As my summer vacation officially comes to an end in just a matter of hours, so does my leisurely reading. So I thought I should write some reviews about them books before I start wiping off the fictions and fantasies, and replace them with whatever stuff I’m bound to learn in med school. Remember that pile of books I posted way before summer started? There were some 6 or 7 books there if I’m not mistaken and I’m proud to say that I managed to read more than that amount—13 books—for the duration of the entire break! And yes, I read most of those on the pile although not all because I tend to buy new books whenever the opportunity presents itself (i.e. whenever I pass by a bookstore). In short, I love books more than I love reading. Plus, it didn’t help that I often look up books that I fancy online and the next time I hit the bookstore, they’re there right at the tip of my nose. Anyway, enough of this blah blah blah. I don’t have much time. I need to sleep early. So here goes.
The Perks of Being a Wallflower
by Stephen Chbosky
It’s the first book that I read during the break (in fact even before graduation) so I’m afraid I no longer remember nor can write everything there is to remember and write about the book. But I do remember befriending Charlie and wanting to continue on with the rest of his journey as a high school student. What happened to him on his second year, third year, fourth? Did he make it to college? What course? Questions like those lurked in my mind as I stare at the last page of the book. And one more thing I like about the book is its reference to other literature works and well-known classics via Charlie’s English teacher who gives him reading assignments in/outside of the class. I got curious and wanted to read them as well because embarrassing as it may be, the only book I’ve read from the bunch was A Separate Peace and I only read it because it was required in high school. So in a way, the book made me realize that I still am illiterate when it comes to literature and in turn, it ignited in me the passion to read more and more and more.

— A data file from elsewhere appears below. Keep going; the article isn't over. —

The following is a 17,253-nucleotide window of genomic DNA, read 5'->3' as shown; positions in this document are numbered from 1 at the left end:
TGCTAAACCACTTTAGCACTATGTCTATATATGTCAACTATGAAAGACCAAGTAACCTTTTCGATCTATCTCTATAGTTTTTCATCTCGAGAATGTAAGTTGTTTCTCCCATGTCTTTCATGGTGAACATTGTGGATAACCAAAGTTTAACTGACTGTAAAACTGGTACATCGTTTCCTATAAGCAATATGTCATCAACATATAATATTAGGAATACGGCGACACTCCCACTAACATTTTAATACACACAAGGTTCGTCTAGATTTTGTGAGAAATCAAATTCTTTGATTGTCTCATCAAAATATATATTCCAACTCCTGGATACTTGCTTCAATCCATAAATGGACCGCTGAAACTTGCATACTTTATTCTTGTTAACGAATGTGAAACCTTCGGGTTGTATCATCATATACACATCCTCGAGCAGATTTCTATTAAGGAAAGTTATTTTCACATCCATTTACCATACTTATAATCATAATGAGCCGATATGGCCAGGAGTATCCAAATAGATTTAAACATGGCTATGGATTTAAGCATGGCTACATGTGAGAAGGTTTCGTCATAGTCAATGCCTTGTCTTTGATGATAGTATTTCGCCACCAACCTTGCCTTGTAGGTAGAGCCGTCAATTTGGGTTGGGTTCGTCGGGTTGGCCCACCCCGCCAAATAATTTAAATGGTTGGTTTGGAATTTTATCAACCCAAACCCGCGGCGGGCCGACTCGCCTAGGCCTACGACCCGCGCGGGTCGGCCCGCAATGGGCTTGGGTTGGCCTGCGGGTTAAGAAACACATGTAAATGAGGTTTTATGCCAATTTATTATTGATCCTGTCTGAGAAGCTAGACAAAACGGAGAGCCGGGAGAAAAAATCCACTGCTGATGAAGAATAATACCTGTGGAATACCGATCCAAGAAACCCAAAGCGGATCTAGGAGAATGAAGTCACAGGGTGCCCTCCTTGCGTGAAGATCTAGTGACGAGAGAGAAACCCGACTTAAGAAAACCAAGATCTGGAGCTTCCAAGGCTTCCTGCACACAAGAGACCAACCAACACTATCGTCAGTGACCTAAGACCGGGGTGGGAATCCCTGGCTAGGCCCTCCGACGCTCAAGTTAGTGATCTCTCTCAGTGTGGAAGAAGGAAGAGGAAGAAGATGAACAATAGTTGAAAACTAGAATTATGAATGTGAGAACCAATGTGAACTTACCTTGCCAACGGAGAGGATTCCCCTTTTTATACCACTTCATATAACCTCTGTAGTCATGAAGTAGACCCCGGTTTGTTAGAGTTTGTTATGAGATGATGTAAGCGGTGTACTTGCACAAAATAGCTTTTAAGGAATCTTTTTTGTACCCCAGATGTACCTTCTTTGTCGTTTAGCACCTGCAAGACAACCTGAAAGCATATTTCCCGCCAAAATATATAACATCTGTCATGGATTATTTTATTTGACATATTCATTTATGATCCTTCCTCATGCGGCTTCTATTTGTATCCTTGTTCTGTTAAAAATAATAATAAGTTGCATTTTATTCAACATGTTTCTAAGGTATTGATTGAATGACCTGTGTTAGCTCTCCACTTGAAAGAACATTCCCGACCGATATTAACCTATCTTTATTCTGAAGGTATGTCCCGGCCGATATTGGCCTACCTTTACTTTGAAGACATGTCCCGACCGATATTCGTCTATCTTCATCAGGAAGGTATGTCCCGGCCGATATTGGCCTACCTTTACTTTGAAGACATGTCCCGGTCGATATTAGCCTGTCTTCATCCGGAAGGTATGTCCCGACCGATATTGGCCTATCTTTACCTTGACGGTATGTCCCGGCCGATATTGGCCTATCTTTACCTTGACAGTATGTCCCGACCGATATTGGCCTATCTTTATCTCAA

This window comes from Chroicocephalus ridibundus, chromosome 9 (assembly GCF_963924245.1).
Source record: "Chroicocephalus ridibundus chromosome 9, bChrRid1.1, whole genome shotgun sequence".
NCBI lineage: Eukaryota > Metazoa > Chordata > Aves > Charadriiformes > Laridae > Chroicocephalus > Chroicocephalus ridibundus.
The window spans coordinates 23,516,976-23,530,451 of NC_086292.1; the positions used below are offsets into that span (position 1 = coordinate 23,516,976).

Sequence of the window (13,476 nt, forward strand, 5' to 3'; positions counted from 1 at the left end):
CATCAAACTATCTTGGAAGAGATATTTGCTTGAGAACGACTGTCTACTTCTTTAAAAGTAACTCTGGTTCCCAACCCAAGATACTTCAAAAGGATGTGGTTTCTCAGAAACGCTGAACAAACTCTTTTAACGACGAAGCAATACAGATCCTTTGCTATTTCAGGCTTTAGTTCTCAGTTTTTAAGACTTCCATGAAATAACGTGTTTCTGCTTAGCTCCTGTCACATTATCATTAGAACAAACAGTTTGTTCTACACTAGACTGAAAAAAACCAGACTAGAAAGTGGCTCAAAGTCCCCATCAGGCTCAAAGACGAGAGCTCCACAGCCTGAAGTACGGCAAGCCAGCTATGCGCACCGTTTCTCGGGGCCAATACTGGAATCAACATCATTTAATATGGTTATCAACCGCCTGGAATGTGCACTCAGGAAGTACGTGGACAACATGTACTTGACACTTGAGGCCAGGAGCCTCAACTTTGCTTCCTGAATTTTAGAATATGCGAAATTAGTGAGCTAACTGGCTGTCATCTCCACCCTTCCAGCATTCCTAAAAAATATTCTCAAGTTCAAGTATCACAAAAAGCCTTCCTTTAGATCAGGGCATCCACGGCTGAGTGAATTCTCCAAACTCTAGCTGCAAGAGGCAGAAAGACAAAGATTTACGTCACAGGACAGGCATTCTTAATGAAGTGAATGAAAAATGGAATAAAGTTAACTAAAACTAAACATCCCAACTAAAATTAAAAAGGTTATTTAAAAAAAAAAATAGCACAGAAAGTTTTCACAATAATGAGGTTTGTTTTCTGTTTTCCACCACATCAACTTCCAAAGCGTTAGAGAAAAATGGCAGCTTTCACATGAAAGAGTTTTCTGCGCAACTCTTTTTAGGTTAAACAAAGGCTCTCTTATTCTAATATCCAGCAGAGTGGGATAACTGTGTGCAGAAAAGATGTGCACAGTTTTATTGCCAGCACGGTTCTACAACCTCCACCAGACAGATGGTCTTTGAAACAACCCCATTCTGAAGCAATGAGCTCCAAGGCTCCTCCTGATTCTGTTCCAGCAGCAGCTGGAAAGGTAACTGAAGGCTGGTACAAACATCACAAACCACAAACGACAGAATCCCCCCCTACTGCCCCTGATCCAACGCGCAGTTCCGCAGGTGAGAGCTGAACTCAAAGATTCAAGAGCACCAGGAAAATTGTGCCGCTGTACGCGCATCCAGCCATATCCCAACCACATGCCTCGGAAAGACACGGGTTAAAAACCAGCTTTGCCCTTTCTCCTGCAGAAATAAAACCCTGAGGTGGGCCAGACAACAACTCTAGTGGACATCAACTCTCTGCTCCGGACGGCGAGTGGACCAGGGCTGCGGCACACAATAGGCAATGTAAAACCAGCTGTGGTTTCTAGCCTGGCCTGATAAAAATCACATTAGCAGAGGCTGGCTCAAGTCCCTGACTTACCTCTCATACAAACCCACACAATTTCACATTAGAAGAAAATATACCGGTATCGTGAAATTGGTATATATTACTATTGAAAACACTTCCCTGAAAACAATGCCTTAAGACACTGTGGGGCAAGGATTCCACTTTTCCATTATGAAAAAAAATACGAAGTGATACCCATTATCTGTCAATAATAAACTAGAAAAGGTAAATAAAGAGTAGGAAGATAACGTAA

Looking for Alaska
by John Green
Looking for Alaska tackles pretty much the same issues as that of The Perks of Being a Wallflower so the transition from one book to the next was smooth enough that the two books kinda complemented each other. If there’s any element that set this book apart from the previous one, it was Alaska’s death. Yes, Alaska died. And the facts weren’t clear as to whether it was an accident or an act of suicide so it introduced a mystery in the story and I love a good mystery. In the end, I don’t think it was solved but at least it brought about some realizations to Pudge and the other characters. And oh, I like the living Alaska too. She’s strong-willed and a feminist, just like me. ;)